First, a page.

PAM, tap water firms fall short of promise on drinkable water
Source: The Jakarta Post
Damar Harsanto, The Jakarta Post, Jakarta
Jakarta residents may have to put aside their dream to be able to drink piped water directly from the tap, as was previously promised by the City-owned tap water corporation and its two foreign partners, Thames PAM Jaya (TPJ) and PAM Lyonnaise Jaya (Palyja).
"Previously, we were targeting to be able to produce potable water by 2007 ... But, it seems we can only start the first stage of preparations for potable water production in 2007," Rhamses Simanjuntak, a director with TPJ said at a hearing with the City Council's commission D on development affairs.
Rhamses admitted that many TPJ customers had lodged complaints regarding poor quality tap water.
Rhamses added that his company had to make extra efforts to treat water due to the heavy pollution in rivers that are used as water sources.
The poor quality of the raw water supply also makes the company's water treatment costs expensive, especially during the dry season when pollution levels rise.
"Actually, the water is already treated so that it is clean and not smelly. However, it is subsequently contaminated due to the old pipes still in use," Rhamses claimed.
Most pipeline networks currently used by TPJ and Palyja were built during the Dutch colonial period.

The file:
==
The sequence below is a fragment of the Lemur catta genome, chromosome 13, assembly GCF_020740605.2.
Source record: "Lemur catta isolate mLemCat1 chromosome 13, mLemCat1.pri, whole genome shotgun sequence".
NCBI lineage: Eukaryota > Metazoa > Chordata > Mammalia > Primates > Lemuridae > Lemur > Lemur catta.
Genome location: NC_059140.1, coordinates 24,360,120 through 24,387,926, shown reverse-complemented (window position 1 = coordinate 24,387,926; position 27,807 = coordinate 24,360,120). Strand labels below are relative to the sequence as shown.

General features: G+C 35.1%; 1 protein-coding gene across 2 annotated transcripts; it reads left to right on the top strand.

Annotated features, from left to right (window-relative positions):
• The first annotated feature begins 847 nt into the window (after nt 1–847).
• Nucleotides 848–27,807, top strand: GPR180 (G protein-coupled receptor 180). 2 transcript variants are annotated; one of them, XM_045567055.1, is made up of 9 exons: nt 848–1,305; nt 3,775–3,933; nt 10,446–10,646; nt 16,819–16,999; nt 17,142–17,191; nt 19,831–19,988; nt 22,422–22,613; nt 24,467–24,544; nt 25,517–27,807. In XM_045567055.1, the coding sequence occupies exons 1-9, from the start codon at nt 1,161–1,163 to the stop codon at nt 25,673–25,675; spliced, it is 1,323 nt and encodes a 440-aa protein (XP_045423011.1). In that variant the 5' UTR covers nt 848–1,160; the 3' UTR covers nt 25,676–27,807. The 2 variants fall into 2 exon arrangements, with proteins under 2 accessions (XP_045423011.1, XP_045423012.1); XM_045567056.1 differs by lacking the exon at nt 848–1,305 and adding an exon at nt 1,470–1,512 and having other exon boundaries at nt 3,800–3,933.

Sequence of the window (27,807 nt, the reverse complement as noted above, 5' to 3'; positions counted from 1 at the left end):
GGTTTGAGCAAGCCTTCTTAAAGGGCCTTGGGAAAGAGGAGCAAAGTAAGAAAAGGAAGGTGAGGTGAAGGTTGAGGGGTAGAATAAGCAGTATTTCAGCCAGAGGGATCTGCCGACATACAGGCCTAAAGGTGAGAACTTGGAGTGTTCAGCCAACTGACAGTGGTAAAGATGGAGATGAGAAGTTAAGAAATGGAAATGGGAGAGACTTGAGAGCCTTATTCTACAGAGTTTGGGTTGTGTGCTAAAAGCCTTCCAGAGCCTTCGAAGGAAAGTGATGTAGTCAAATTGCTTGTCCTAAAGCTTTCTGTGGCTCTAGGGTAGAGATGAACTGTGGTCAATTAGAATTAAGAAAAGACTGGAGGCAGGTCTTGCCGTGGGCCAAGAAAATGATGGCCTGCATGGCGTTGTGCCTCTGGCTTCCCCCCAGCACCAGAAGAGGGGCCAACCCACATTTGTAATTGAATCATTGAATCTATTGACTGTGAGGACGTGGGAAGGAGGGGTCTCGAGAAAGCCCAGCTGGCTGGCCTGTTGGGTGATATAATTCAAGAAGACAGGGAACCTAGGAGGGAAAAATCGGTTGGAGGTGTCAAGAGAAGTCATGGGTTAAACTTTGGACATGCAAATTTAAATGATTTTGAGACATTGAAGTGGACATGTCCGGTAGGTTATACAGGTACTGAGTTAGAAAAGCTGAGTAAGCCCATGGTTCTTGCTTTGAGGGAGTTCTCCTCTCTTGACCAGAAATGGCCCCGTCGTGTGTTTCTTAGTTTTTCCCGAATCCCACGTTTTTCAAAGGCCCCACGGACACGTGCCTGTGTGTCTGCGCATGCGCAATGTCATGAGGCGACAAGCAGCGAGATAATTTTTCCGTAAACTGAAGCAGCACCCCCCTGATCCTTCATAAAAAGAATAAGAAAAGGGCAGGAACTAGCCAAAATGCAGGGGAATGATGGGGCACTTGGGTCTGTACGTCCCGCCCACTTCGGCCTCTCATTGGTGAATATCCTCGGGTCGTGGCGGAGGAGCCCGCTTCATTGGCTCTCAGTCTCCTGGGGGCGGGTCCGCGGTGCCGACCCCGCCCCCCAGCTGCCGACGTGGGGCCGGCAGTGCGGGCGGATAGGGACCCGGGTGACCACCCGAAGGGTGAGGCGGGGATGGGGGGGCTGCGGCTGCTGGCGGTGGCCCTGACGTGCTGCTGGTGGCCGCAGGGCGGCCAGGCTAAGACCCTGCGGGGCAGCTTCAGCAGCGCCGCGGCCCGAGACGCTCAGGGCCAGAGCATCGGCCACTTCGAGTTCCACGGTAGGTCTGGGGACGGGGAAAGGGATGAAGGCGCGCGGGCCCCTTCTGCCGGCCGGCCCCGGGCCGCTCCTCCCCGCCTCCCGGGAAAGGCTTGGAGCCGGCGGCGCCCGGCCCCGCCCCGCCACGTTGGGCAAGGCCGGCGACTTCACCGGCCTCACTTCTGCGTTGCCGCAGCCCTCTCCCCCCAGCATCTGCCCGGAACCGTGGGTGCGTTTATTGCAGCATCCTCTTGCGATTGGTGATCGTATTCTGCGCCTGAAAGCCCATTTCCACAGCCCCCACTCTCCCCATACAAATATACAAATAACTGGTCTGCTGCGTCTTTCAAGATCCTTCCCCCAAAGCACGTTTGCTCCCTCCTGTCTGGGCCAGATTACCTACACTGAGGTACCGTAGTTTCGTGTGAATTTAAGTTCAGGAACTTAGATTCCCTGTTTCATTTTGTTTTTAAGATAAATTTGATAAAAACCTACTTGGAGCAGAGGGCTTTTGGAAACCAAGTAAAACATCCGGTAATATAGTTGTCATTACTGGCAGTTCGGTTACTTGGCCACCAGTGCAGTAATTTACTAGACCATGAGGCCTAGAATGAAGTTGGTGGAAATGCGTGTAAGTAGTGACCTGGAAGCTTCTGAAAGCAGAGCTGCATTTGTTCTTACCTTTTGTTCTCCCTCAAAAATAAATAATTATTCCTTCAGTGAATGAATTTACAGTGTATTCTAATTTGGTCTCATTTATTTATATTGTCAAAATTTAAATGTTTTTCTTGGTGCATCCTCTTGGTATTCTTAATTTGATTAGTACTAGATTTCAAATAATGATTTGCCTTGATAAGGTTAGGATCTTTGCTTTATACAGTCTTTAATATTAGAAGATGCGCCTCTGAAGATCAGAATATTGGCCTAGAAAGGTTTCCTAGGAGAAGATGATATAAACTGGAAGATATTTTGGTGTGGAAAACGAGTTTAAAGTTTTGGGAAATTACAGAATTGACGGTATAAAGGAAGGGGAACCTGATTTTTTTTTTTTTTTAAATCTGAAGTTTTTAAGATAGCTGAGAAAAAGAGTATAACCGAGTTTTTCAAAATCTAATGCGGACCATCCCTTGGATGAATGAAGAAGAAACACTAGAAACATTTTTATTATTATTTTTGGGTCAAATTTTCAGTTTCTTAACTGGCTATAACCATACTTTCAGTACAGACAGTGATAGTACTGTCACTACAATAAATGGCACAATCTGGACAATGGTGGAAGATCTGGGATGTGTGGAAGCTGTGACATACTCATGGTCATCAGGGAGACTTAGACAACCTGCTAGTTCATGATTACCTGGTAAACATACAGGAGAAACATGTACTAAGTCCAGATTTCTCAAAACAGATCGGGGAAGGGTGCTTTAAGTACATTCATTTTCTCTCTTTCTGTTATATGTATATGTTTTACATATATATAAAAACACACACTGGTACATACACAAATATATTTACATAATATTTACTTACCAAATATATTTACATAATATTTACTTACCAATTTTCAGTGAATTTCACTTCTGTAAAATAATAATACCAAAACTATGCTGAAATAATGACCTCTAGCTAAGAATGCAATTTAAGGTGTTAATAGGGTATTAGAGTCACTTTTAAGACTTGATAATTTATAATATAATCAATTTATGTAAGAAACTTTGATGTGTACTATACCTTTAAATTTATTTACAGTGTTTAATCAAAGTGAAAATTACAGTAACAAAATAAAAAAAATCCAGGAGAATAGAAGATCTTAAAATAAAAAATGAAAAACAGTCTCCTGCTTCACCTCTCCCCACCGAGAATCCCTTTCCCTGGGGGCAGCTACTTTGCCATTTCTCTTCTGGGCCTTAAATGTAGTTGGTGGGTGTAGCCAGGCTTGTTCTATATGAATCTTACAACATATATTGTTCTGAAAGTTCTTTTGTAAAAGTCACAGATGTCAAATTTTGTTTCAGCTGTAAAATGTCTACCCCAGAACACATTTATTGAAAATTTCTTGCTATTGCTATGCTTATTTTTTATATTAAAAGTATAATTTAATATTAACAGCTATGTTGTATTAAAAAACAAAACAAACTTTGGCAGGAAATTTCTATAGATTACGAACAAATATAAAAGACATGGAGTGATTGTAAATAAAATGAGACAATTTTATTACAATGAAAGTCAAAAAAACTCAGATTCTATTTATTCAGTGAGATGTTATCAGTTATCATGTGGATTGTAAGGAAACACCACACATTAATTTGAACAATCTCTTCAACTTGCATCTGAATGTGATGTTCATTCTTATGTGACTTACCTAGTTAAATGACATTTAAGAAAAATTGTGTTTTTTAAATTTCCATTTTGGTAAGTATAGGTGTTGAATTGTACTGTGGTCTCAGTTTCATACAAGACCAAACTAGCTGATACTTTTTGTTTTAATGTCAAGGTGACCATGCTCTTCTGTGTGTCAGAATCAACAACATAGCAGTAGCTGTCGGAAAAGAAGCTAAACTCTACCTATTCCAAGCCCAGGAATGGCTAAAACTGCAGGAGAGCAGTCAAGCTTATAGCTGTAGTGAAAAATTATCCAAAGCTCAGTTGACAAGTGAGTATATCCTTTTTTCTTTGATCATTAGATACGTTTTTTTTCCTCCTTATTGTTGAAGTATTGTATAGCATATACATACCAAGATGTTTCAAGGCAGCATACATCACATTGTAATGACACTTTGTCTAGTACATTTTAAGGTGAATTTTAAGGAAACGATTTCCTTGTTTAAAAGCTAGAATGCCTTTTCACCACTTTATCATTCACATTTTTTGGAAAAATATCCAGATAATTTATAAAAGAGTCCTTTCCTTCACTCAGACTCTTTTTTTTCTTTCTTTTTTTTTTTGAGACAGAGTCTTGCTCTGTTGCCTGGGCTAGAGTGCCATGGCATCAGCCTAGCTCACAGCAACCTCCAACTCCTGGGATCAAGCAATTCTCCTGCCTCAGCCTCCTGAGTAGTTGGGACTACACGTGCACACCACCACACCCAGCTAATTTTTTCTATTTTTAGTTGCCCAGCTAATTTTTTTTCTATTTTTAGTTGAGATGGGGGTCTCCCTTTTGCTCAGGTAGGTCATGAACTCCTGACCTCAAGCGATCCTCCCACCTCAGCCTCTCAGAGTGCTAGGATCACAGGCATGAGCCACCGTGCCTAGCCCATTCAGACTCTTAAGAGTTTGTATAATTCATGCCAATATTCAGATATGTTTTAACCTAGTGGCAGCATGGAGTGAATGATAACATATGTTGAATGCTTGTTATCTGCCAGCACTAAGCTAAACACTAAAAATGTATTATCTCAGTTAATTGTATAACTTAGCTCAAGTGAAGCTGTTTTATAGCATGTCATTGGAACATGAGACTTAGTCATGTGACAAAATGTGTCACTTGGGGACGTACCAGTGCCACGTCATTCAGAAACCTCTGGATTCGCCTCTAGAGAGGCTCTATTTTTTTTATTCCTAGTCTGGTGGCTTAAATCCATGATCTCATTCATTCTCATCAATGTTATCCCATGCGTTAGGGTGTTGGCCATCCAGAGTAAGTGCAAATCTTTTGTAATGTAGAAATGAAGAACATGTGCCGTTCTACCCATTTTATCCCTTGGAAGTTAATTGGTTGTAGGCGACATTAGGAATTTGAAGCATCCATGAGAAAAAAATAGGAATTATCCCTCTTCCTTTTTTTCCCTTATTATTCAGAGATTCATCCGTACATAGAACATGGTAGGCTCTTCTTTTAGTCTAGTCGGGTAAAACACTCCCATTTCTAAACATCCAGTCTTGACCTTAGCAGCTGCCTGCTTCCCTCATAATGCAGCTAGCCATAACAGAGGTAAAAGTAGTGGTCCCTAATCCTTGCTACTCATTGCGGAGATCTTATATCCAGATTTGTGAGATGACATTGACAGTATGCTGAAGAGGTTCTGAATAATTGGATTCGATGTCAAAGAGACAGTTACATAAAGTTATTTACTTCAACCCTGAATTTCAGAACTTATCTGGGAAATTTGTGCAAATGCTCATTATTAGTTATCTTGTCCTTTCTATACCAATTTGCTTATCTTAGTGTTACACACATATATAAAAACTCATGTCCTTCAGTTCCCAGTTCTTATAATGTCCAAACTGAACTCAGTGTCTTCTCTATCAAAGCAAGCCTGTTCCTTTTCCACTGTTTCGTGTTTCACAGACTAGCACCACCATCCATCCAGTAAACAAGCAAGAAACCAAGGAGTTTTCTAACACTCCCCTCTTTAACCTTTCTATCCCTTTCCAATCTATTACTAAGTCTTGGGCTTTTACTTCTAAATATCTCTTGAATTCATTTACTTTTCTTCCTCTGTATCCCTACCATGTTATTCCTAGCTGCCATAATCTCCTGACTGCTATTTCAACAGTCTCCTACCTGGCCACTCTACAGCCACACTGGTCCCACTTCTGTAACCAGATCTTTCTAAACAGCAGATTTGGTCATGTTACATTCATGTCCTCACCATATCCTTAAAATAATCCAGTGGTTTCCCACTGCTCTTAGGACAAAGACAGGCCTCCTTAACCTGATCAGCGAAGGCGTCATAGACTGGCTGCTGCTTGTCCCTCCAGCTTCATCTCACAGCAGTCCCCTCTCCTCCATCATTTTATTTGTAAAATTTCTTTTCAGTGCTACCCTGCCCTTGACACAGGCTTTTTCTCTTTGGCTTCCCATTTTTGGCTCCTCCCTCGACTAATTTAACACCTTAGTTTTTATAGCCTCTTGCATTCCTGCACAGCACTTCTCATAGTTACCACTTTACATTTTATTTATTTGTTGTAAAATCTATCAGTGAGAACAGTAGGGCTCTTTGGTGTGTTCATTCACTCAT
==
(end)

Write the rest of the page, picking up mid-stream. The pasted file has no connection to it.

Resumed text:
Meanwhile, a senior executive with Palyja, Bernard Lafronge complained of fluctuating volumes of water supplies as being the main cause of the operators' failure to provide a continuous flow of tap water.
"The supply of untreated water has never been steady for the seven years of our operations. The volume is also below the supply we need," Lafronge said.
It was no surprise, Lafronge said, that many customers complained about repeated disruptions to their water supply.
TPJ, which is a subsidiary of Britain's Thames Water International, supplies customers in the east of Jakarta, while Palyja, a subsidiary of France's ONDEO (formerly Lyonaisse des Eaux), serves customers in the western part of the city. The two companies cater to the water needs of some 705,000 customers across the city.
Both companies signed 25-year collaboration agreements in 1998.
During the hearing, the two companies acknowledged that they had suspended investment over the last seven years because of the effects of the protracted economic crisis, which forced the administration not to increase water tariffs despite inflation.
"But, starting this year and up until 2007, we plan to start significant investment in the business totaling Rp 634 billion," Lafronge said.
TPJ would be following suit, investing Rp 432.79 billion between 2005 and 2007, mostly for the extension of the pipeline network.